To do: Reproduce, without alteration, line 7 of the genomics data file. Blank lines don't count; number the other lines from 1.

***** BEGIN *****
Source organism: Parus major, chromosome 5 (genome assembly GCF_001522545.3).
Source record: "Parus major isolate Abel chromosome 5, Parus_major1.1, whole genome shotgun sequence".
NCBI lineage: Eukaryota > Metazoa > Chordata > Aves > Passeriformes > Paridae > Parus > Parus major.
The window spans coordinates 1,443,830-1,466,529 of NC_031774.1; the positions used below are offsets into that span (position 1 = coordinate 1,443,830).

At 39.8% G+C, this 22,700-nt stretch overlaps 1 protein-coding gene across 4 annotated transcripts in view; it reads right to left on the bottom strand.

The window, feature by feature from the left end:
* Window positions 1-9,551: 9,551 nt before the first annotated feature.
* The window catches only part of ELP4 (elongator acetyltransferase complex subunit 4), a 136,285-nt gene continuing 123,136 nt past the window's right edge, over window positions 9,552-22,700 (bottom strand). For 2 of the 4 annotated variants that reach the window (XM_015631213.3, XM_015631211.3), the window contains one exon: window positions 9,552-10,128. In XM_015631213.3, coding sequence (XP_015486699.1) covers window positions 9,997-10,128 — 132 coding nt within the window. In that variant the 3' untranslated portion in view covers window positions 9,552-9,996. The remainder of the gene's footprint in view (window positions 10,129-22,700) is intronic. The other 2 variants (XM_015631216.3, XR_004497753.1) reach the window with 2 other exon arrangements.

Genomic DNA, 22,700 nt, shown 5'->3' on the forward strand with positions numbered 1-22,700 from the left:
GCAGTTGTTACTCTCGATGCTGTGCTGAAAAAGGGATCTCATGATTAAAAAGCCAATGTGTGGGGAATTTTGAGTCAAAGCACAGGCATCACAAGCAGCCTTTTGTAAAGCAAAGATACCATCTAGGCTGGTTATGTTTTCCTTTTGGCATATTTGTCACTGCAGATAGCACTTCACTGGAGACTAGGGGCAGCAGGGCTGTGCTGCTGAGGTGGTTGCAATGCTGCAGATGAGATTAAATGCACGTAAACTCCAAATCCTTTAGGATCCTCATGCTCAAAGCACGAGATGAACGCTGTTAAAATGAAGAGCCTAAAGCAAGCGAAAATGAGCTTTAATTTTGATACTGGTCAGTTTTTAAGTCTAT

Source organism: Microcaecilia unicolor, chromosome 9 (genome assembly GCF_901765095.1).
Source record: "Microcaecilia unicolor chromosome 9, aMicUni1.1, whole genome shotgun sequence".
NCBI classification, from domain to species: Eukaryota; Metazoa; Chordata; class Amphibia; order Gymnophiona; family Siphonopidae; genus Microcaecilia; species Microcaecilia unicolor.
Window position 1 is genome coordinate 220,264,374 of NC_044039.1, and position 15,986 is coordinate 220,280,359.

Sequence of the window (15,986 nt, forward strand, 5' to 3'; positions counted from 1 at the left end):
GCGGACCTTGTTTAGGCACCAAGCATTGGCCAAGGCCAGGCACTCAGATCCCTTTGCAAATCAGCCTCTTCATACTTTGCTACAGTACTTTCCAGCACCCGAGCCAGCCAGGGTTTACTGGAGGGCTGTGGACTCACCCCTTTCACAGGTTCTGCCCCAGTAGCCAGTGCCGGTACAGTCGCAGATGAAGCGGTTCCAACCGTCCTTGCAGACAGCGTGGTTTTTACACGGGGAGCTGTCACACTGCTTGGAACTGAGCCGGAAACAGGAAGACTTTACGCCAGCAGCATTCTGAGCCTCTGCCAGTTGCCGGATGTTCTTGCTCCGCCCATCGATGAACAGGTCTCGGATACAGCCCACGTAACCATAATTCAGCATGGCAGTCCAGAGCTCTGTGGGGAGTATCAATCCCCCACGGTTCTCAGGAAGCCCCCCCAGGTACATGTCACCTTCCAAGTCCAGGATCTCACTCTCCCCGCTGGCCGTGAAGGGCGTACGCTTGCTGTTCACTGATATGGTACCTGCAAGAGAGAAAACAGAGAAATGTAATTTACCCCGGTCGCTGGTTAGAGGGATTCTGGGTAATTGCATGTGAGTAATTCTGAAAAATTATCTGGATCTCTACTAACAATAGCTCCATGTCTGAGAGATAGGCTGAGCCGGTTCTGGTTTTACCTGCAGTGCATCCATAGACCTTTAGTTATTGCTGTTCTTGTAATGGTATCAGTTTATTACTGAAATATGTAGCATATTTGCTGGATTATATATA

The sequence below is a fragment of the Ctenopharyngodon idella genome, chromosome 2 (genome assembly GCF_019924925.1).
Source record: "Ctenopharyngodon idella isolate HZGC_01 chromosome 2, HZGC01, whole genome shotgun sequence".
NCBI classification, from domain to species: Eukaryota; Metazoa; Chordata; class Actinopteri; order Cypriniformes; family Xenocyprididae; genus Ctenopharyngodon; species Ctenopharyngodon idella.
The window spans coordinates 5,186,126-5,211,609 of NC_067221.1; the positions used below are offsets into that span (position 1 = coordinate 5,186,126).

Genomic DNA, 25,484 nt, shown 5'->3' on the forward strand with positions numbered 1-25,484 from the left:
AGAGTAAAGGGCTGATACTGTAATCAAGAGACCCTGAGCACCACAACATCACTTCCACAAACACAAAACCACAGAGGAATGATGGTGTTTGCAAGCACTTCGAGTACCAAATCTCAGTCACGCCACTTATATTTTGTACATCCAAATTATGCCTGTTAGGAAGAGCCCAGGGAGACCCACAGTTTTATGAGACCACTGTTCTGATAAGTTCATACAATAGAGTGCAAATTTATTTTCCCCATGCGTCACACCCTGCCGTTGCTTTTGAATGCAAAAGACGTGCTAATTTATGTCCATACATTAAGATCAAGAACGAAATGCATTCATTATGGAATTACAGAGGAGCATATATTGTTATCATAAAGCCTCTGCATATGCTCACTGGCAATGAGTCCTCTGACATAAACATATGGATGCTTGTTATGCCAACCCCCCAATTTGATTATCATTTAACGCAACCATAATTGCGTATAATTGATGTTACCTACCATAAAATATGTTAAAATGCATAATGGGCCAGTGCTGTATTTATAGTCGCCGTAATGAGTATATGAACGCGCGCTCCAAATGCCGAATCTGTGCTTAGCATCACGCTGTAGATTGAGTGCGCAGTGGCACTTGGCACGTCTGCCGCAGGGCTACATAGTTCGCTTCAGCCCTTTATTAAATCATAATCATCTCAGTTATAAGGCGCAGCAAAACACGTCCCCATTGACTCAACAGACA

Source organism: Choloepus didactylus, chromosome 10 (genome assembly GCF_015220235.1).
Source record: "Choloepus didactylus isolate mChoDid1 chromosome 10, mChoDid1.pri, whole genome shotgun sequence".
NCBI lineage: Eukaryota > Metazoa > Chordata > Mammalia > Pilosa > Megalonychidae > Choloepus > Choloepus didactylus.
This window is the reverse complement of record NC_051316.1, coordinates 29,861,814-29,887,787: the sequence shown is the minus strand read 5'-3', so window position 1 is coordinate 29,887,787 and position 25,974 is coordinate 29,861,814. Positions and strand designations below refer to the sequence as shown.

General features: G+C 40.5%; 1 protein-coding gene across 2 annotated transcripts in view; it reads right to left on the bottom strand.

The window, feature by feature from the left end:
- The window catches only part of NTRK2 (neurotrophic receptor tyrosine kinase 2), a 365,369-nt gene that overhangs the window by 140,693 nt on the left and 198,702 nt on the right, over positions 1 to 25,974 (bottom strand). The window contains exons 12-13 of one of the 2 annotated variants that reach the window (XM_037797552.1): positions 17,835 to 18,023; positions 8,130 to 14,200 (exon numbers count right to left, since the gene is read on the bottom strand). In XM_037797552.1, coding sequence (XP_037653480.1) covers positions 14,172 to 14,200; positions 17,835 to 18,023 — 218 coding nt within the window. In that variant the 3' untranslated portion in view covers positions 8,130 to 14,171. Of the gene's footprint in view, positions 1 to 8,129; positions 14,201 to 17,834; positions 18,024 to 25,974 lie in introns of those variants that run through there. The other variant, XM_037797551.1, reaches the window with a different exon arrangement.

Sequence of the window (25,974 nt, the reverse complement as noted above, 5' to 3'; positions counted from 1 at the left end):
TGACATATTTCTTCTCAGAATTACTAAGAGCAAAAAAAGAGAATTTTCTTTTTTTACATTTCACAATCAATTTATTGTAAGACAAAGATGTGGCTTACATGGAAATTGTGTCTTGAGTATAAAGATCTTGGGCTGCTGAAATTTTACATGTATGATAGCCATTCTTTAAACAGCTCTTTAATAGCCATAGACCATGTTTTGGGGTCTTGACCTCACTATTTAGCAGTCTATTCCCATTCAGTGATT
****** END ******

* Window positions 1-9,551: 9,551 nt before the first annotated feature.